I haven‚Äôt seen many reunion gigs. In fact, I don‚Äôt think I‚Äôve seen any. I‚Äôm the kind of person who rolls my eyes at the reformed band ‚Äď thinking, ‚ÄúThese guys clearly spent the money from the last tour, record sales are slow and now they want a bigger house‚ÄĚ or something equally as cynical. I mean, how many times do bands really reform because they have an epiphany that the music is all that matters?
When I heard that The Tea Party had reformed and were touring, I thought this would either have to be an amazing gig or a straight out train wreck (it‚Äôs no secret that The Tea Party broke up on bad terms) so naturally I went along.
Sad to say, this show was neither amazing nor a train wreck. I know, I know, it‚Äôs a bit perverted to want a show to be terrible, but tell me honestly, how many of you tuned in to The Shire?
Their collection of blues meets Eastern/metal fusion songs were executed with enough passion to keep us watching, but not quite enough to deliver the level of excitement members of the audience remember from the early days of Tea Party gigs.
With no new output for almost eight years, they played all the hits and the more obscure tunes that have been sweeping fans away since they first hit the scene almost seventeen years ago. Martin‚Äôs richly charismatic voice, the Tea Party‚Äôs familiar riffs, and the pleasantly virtuosic acoustic moments reminded us that sometimes it‚Äôs nice to hear people that can play well as opposed to fashionably.
There was almost an awkward juxtaposition in the rooms‚Äô reception of enigmatic frontman Jeff Martin. While it was refreshing to see someone carry on like a good old-fashioned frontman – Jeff clearly had the crowd in his hands conducting the applause and pulling at our heart strings with familiar banter – at the same time, he lost us a little when it became apparent that aside from riding on nostalgia, tonight‚Äôs show seemed to focus entirely on the ego of Jeff Martin.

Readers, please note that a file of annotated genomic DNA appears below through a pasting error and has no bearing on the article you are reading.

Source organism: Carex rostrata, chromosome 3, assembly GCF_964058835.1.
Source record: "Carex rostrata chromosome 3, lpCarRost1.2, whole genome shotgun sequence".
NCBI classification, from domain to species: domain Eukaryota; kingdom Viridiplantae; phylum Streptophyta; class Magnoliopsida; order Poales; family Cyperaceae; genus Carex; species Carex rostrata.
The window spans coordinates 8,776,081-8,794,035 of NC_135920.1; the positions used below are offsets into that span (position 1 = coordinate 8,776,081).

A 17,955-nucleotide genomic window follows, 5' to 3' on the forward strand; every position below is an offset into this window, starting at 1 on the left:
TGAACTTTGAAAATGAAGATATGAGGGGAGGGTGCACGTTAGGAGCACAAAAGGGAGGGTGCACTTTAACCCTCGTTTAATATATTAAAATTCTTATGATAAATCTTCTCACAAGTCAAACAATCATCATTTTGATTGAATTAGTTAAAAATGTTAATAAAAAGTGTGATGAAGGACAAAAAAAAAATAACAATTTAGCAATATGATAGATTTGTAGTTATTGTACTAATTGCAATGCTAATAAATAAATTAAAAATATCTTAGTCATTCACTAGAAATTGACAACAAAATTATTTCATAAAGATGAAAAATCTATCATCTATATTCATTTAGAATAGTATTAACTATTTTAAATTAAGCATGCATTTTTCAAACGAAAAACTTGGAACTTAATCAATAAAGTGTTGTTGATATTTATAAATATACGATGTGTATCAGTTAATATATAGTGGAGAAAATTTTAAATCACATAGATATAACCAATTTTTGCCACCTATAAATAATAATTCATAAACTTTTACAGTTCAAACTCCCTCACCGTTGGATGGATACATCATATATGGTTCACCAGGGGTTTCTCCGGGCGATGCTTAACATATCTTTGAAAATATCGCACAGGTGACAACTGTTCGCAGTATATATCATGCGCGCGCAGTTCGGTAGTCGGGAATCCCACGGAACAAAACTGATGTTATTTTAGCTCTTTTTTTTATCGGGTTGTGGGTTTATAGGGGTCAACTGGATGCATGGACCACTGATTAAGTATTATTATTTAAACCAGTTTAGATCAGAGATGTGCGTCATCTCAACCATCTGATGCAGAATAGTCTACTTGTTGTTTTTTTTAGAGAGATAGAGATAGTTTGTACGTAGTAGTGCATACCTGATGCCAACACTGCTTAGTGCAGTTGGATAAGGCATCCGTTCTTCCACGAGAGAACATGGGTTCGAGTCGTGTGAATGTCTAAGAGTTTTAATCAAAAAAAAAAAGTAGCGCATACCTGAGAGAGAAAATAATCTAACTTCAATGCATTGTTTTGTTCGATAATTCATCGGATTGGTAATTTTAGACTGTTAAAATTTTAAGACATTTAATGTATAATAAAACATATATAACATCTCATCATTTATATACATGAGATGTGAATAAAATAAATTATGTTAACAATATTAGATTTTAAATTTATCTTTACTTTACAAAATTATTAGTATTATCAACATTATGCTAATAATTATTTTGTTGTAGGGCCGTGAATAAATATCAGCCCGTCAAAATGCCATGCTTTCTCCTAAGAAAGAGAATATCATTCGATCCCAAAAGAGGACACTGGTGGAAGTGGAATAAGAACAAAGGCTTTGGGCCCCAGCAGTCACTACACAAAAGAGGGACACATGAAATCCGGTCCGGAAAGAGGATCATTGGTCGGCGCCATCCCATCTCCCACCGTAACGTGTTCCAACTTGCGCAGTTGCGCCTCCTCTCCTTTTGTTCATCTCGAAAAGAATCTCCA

The room felt a bit uneasy when Jeff launched into pro-Satan and pro-drug use rants on and off throughout the night. Something felt altogether too obvious and a little unexpected about such emphatically delivered sentiments. Indeed, the only new song of the evening was an anti Bible belt blues/country style tale of Jeff‚Äôs rejection from heaven and inevitable decent into hell. They lost a few punters at the point where the song began to converse with Jesus and St Peter. I don‚Äôt think the audience saw that one coming.
Having been to a few Tea Party gigs, I‚Äôve never heard any blatant religious sentiment before. Sure, there are both spiritual and religious references in Tea Party tunes, but we like the level of subtlety that leaves one wondering exactly what a song is about, while allowing you to feel that you somehow already know.
With the extensive use of referencing throughout the set – Tool‚Äôs Sober, Jeff Buckley‚Äôs Last Goodbye, Dylan‚Äôs All Along the Watchtower, and Rolling Stone‚Äôs Paint it Black to name a few – I just can‚Äôt help feeling this is the cash-in on nostalgia tour, which maybe, judging by the packed hall of dedicated and satisfied looking punters, is just what the fans are looking for.
Nonetheless, I‚Äôm hoping the confirmed new album the boys are working on, due out in 2013, will prove me wrong about this tour and see the band I once missioned out to Fairfield RSL club to see (back in 1999) take the music to new and exciting levels.
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